key elements of an effective communications plan and how to get started
key tips for developing your key messages and deciding which communications to use
advice on preparing for and responding to backlash
a template for preparing your communications.
Communications and social marketing campaigns
These techniques use communications to raise awareness of violence against women and challenge harmful attitudes, behaviours and social norms across a variety of media and popular entertainment channels including television, radio, print, online media and social media.
Institutions like the media represent important ‘culture creators’ that can have a powerful role in establishing norms and disseminating information, and therefore influencing social change. These initiatives aim to encourage behavioural and attitudinal change.
Experience from communications initiatives on other topics show that communications campaigns alone have limited impact, but can be powerful when undertaken as part of a broader multi-setting and multi-technique initiative.
Key messages of communications initiatives must be supported by leaders within the community to demonstrate support for the desired changes.
Strategies should be based on rigorous and relevant research and testing with relevant audiences to ensure effectiveness and avoid unintended consequences such as reinforcing stereotypes. They should have simple and consistent key messages with tailored messages for specific target audiences and channels.
Examples of effective campaigns using this technique come from other areas of public health prevention including on tobacco use, physical activity and sun smart behaviours.
In each case, communications and marketing campaigns were effectively combined with broader strategies that contributed to whole-of-population change around harmful social norms, practices and structures.
Activities and aims
Sustained multi media campaigns
Challenge attitudes and norms that condone violence or promote gender inequality using radio, television, billboards or other channels to ‘saturate’ the wider community.
Bring together prevention practitioners and service providers to advocate for reform to policy and legislation to address structural, society-level barriers to gender equality.
Encourage young people to discuss violence and promote gender equality through the use of social media or television series alongside a complementary peer education program that reinforces key messages of the overarching strategy.
Engage arts organisations to find creative platforms to promote messages on ending violence against women.
Use creative platforms to engage diverse population groups through relevant popular culture.
A tip to ensure gender-transformation
Prevention strategies that incorporate a communications campaign must ensure that all messages and images used do not inadvertently reinforce stereotypes on gender or other forms of disadvantage and inequality.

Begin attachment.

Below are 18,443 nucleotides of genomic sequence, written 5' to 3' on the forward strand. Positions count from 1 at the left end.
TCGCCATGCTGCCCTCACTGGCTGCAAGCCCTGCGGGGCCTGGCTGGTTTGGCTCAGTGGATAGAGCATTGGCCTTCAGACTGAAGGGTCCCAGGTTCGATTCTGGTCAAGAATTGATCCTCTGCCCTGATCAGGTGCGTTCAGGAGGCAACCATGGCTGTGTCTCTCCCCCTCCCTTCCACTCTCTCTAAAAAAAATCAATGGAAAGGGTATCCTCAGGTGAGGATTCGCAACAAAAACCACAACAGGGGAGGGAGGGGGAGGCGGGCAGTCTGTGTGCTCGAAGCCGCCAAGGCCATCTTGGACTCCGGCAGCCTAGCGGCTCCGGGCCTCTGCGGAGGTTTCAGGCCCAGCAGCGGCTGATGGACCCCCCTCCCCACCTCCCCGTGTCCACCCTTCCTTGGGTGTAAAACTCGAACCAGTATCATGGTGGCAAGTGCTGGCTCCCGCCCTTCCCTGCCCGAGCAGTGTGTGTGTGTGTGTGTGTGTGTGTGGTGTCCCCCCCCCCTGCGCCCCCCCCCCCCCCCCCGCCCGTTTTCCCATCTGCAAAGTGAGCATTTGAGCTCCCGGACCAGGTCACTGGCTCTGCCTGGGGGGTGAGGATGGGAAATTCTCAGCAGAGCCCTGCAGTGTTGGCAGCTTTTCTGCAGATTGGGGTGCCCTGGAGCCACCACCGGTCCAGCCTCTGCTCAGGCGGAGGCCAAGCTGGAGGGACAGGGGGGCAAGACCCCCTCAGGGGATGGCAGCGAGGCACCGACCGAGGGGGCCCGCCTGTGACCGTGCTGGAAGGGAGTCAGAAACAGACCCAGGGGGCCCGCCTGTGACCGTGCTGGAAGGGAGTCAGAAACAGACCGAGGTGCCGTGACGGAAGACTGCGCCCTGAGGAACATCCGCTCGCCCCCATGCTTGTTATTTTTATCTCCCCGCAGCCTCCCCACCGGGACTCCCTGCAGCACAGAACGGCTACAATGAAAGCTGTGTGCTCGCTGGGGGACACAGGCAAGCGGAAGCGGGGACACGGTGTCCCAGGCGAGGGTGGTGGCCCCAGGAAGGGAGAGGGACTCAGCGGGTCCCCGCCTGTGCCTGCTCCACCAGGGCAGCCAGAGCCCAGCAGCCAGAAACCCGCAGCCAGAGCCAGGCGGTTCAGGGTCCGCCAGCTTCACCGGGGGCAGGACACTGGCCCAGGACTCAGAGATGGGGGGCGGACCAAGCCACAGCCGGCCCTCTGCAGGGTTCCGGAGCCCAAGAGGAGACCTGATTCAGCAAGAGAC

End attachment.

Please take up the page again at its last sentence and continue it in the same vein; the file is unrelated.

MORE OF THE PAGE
A gender transformative approach to communications and social marketing means that all content is delivered in a way that challenges rigid and harmful beliefs including sexism, ableism, racism and other forms of discrimination. Be careful not to present messages that misrepresent, exploit or sensationalise people’s stories or lives and make sure all work is supportive of women’s independence and decision making.
Best practice is to pilot all campaign content with your target audience to ensure your messages are accessible and appropriate, and to seek media advocacy training and support where necessary.
What works and what doesn’t in campaigns and social marketing
Avoid single component awareness-raising strategies, which are ineffective in shifting complex social norms. They may raise awareness and ‘break the silence’ about violence against women but are rarely transformative. They may also have adverse effects by reinforcing a belief that violence against women is normal or inevitable.
Develop key messages that are simple, strong and consistent and address the drivers of violence against women. Move beyond raising awareness.
If the campaign is targeted at the local community level, ensure it is based in community mobilisation and leadership at a grassroots level. Assess local experiences and needs of the community or setting you are working in before developing the key messages of the campaign. Test these messages again with your target audience before finalising them.
Involve well-known leaders from a wide range of groups in the target community to appeal to and engage with a broader audience, and to publicly role model the key messages of the campaign.
Devise campaigns with multiple components to promote key messages through a range of platforms including social media, posters and pamphlets, along with traditional media such as radio, newspapers and television.
Brief relevant support services so they have an opportunity to plan responses to increased demand as a result of a communications or marketing campaign, particularly in localised areas.
Be aware of potential backlash or other negative consequences that the campaign may have.
Tailor messages for specific audiences and channels. Recognise that communications and social marketing campaigns will reach people from diverse backgrounds and work to make sure that violence prevention messages do not take a ‘one-size-fits-all’ approach.
Develop positive and constructive violence prevention campaigns, which use inclusive images and language. This might include positive images of women with disabilities, Aboriginal women and older women, and diverse depictions of healthy relationships, families and communities. Do not use disempowering stereotypes such as racist stereotypes of abused women and children from a specific cultural or ethnic group. Images and language need to reflect diversity.